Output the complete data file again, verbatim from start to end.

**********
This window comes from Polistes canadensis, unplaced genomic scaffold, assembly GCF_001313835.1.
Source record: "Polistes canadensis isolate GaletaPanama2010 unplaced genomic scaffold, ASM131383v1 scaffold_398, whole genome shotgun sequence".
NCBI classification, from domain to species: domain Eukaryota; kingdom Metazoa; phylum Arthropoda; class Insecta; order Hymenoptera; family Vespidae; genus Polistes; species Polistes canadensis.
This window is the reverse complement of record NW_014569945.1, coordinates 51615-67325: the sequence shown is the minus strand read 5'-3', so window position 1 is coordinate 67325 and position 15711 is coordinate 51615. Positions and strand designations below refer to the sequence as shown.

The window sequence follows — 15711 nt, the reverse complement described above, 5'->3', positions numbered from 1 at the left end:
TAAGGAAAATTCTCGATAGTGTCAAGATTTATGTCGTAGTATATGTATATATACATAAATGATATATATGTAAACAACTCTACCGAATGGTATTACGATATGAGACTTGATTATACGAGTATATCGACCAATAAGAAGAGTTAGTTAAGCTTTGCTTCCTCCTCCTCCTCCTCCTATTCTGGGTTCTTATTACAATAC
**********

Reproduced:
This window comes from Polistes canadensis, unplaced genomic scaffold, assembly GCF_001313835.1.
Source record: "Polistes canadensis isolate GaletaPanama2010 unplaced genomic scaffold, ASM131383v1 scaffold_398, whole genome shotgun sequence".
NCBI classification, from domain to species: domain Eukaryota; kingdom Metazoa; phylum Arthropoda; class Insecta; order Hymenoptera; family Vespidae; genus Polistes; species Polistes canadensis.
This window is the reverse complement of record NW_014569945.1, coordinates 51615-67325: the sequence shown is the minus strand read 5'-3', so window position 1 is coordinate 67325 and position 15711 is coordinate 51615. Positions and strand designations below refer to the sequence as shown.

The window sequence follows — 15711 nt, the reverse complement described above, 5'->3', positions numbered from 1 at the left end:
TAAGGAAAATTCTCGATAGTGTCAAGATTTATGTCGTAGTATATGTATATATACATAAATGATATATATGTAAACAACTCTACCGAATGGTATTACGATATGAGACTTGATTATACGAGTATATCGACCAATAAGAAGAGTTAGTTAAGCTTTGCTTCCTCCTCCTCCTCCTCCTATTCTGGGTTCTTATTACAATAC